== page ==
Qube Kingdom is a tower defense game from DeNA. You rally your troops – magicians, archers, knights, barbarians, and others – and fight against an evil menace looking to dominate your kingdom of tiny squares. Planning a war isn’t easy, so here are a... | Read more »
Qube Kingdom Review
Qube Kingdom Review By Nadia Oxford on August 29th, 2014 Our Rating: :: KIND OF A SQUARE KINGDOMUniversal App - Designed for iPhone and iPad Qube Kingdom has cute visuals, but it’s a pretty basic tower defense game at heart.   | Read more »
Fire in the Hole Review
Fire in the Hole Review By Rob Thomas on August 29th, 2014 Our Rating: :: WALK THE PLANKUniversal App - Designed for iPhone and iPad Seafoam’s Fire in the Hole looks like a bright, 8-bit throwback, but there’s not enough booty to... | Read more »
Alien Creeps TD is Now Available Worldwi...
Alien Creeps TD is Now Available Worldwide Posted by Ellis Spice on August 29th, 2014 [ permalink ] Universal App - Designed for iPhone and iPad | Read more »
Dodo Master Review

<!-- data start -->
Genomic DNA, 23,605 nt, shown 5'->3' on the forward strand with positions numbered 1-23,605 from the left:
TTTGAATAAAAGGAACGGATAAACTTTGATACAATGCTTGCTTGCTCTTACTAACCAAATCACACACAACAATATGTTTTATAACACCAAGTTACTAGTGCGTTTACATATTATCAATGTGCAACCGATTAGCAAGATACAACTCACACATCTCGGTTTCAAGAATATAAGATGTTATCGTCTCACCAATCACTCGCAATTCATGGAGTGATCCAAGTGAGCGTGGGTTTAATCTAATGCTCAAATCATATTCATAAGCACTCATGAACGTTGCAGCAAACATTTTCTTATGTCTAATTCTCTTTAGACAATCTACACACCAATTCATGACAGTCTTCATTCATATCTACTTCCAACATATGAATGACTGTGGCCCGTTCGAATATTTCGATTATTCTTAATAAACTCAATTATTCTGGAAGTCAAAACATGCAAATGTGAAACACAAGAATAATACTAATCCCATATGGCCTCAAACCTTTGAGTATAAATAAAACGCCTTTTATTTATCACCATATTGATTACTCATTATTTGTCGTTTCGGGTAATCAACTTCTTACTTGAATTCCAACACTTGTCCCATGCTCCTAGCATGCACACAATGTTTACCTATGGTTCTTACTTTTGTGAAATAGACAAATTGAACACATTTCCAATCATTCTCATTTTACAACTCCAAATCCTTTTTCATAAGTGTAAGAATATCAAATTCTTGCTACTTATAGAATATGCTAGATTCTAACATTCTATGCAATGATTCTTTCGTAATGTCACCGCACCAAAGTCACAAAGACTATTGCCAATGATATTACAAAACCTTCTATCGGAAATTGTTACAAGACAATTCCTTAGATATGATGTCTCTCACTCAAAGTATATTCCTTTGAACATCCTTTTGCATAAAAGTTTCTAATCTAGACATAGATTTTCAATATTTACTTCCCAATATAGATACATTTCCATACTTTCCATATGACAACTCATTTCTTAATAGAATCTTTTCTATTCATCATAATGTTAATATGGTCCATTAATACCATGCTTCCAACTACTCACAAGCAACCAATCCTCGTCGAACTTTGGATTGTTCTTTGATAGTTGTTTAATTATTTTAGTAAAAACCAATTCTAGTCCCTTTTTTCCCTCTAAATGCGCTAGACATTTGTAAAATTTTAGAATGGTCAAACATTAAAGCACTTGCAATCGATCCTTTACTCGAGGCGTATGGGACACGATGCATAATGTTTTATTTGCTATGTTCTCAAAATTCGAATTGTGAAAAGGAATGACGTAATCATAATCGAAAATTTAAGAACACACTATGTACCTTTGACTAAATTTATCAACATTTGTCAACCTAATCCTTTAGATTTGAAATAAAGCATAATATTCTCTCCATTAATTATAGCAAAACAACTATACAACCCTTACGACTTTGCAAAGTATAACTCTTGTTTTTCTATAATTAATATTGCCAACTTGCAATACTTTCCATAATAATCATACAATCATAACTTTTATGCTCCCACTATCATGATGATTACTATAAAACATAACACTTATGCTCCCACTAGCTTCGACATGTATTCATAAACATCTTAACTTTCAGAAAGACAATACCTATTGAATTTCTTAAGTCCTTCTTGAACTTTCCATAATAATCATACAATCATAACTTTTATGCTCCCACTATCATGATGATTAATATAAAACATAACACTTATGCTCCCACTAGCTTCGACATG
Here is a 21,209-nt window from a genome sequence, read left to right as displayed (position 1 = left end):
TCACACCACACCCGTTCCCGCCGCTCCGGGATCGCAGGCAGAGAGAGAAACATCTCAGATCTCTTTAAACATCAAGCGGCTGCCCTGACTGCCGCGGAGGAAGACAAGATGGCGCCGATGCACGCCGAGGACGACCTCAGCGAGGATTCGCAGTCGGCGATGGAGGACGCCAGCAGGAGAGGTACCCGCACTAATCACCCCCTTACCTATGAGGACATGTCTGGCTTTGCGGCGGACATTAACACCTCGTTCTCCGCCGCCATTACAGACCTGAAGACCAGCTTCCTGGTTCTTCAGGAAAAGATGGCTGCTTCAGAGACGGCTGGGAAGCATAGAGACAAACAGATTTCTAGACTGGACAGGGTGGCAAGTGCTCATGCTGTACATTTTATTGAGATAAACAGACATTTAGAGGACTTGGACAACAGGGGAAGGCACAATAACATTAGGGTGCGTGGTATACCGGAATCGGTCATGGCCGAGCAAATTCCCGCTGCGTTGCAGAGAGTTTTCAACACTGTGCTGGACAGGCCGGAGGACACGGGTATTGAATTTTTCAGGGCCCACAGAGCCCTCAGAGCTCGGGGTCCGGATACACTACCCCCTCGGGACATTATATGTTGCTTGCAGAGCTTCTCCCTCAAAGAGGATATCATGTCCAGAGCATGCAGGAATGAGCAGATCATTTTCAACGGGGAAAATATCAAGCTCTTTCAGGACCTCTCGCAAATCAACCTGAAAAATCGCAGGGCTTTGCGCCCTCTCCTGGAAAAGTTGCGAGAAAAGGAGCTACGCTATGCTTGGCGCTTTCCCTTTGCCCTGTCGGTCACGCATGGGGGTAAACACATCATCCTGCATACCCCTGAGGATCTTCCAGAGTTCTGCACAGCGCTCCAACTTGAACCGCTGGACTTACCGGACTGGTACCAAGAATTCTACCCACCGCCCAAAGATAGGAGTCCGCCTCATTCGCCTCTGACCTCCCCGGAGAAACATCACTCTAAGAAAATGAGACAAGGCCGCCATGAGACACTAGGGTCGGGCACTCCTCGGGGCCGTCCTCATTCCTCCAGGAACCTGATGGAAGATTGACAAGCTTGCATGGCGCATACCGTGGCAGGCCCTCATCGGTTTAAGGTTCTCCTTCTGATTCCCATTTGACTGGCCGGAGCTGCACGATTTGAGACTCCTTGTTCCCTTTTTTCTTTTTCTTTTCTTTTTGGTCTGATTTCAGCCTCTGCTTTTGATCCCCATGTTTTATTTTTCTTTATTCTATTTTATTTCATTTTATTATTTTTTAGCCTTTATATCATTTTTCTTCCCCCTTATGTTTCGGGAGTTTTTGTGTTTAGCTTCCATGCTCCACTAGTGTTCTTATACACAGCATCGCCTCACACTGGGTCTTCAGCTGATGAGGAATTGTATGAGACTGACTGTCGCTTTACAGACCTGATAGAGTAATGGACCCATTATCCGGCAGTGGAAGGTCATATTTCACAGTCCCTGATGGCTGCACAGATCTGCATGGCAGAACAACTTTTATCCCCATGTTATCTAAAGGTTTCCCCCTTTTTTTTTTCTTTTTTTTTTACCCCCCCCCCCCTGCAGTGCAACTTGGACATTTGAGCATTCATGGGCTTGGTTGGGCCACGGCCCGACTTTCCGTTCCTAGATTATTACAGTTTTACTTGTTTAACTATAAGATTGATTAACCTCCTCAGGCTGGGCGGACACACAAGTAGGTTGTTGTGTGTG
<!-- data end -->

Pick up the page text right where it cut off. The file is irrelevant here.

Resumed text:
Dodo Master Review By Jordan Minor on August 29th, 2014 Our Rating: :: NEST EGGiPad Only App - Designed for the iPad Dodo Master is tough but fair, and that’s what makes it a joy to play.   | Read more »
Motorsport Manager Review
Motorsport Manager Review By Lee Hamlet on August 29th, 2014 Our Rating: :: MARVELOUS MANAGEMENTUniversal App - Designed for iPhone and iPad Despite its depth and sense of tactical freedom, Motorsport Manager is one of the most... | Read more »
Motorsport Manager – Beginner Tips, Tric...
The world of Motorsport management can be an unforgiving and merciless one, so to help with some of the stress that comes with running a successful race team, here are a few hints and tips to leave your opponents in the dust. | Read more »
CalPal Update Brings the App to 2.0, Add...
CalPal Update Brings the App to 2.0, Adds Lots of New Stuff Posted by Ellis Spice on August 29th, 2014 [ permalink ] | Read more »
Baseball Battle Review